Summer 2021 Raritan Pathogens Monitoring Update

For Summer 2021 the Lower Raritan Watershed Partnership and our Rutgers Cooperative Extension of Middlesex County partners are building up our pathogens monitoring program in several new ways.

  1. With grant support from The Watershed Institute we have engaged Jocelyn Palomino as a Project Coordinator to lead sampling and conduct outreach focused on engagement with the Spanish-speaking community. This will involve sampling demonstrations at our Perth Amboy 2nd Street Park site, boat trips, and more.
  2. Earlier this Spring we started meeting with the US Environmental Protection Agency (EPA) regarding improving our understanding of pathogens flows into the Raritan. In addition to our six (6) non-bathing public access beach monitoring sites, for Summer 2021 the EPA will monitor an additional 22 in-channel sites for fecal/enterococcus going all the way up to Bound Brook and including the D&R Canal;
  3. With support from the EPA, we will continue genetic source studies at our 6 sites AS WELL AS at the EPA’s 22 new sites to determine whether the fecal is human/bird/dog/horse etc.;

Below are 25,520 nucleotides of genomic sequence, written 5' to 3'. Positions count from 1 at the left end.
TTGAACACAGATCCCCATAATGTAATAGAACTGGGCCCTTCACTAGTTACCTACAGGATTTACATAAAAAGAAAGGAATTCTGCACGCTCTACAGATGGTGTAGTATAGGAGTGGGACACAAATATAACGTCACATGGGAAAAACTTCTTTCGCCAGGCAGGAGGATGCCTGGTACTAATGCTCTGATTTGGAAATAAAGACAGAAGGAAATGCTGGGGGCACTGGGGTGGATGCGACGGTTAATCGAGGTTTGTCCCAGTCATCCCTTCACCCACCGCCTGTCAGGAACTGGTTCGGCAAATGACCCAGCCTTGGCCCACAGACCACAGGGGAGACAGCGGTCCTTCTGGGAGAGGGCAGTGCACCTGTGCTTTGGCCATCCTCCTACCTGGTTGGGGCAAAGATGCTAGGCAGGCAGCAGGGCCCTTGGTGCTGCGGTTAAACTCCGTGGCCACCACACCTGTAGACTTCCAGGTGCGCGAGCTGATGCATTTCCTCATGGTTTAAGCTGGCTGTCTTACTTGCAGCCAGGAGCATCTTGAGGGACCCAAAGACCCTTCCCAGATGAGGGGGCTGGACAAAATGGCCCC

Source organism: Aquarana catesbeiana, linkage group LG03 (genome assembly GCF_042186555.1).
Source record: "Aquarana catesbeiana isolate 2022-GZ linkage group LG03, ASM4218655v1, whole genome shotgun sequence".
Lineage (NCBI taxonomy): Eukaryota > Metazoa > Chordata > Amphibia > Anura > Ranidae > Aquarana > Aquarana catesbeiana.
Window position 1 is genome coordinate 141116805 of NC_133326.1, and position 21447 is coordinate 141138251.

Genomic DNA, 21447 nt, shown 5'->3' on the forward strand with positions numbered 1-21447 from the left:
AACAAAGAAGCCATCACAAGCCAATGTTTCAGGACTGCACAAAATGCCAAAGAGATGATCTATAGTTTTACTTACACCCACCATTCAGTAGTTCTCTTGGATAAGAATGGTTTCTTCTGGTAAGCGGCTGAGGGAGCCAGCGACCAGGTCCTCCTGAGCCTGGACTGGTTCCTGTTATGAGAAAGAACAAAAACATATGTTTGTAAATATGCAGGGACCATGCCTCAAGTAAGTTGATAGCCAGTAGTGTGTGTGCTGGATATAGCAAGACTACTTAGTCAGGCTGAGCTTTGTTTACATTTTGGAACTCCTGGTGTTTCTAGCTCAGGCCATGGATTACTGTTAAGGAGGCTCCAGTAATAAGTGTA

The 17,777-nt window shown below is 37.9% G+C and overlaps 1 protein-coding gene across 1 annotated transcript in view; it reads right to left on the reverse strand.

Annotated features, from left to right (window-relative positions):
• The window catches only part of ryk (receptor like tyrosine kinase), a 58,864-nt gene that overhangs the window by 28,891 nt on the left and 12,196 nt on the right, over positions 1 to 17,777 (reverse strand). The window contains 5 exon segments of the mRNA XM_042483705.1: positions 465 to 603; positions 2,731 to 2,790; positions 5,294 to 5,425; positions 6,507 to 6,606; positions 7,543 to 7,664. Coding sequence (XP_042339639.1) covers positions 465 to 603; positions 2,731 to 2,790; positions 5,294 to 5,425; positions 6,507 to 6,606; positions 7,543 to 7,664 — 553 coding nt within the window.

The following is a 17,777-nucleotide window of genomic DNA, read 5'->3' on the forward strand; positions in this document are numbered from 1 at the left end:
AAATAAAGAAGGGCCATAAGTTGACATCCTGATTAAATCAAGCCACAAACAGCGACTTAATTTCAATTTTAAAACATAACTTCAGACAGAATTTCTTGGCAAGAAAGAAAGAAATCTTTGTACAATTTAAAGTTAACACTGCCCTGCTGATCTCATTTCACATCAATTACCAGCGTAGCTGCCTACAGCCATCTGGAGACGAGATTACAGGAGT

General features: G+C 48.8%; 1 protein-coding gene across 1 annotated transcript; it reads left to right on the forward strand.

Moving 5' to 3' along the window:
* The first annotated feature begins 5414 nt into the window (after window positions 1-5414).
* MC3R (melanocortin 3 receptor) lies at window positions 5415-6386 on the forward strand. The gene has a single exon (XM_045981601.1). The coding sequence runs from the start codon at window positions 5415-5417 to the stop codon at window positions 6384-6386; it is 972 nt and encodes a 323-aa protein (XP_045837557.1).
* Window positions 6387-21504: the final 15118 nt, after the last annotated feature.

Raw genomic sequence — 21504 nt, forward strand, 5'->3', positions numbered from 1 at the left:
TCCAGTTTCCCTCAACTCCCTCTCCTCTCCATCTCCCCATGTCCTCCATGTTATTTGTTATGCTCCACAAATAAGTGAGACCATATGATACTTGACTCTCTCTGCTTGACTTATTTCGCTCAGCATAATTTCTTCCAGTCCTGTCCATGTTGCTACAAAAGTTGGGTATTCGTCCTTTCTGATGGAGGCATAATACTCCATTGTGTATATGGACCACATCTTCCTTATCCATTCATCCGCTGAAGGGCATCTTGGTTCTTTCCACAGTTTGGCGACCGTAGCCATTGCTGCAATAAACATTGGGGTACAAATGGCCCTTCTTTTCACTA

4. We are working with Interstate Environmental Commission to compare IDEXX vs. membrane filtration technology. This means that each of our samples will be analyzed by BOTH methods during this monitoring season. It will be an interesting comparison to run these numbers for the whole summer. NJDEP ONLY accepts the more stringent IDEXX method.
  5. We are working with Rutgers Office of Analytics to develop a predictive model based on our data. That is, our goal with the model is to input precipitation, rainfall, tidal influence, etc. for those dates that we cannot go out sampling, and still get a good sense for what the likelihood of fecal/entero levels.
  6. We are planning more water-based reconnaissance for outfalls and compromised sewage infrastructure at our sites, particularly the Piscataway site.
  7. We are working with Brenda Allen, a doctoral candidate with the Center for Remote Sensing and Spatial Analysis, to help us understand possible land use impacts on our numbers, and help us prioritize where we start our on-the-ground sleuthing;
  8. We are working with a start-up technology company to deploy a water-based drone that can travel the Raritan catching samples as-needed. They will deploy the drone within the next few weeks.

We continue to build a research program to better understand risks, and in this regard we are working to get Middlesex County Health involved. With EPA now very invested, we hope that with the IDEXX vs. membrane filtration comparison study we’ll be able to convince NJDEP to work with us (and our data) as well.

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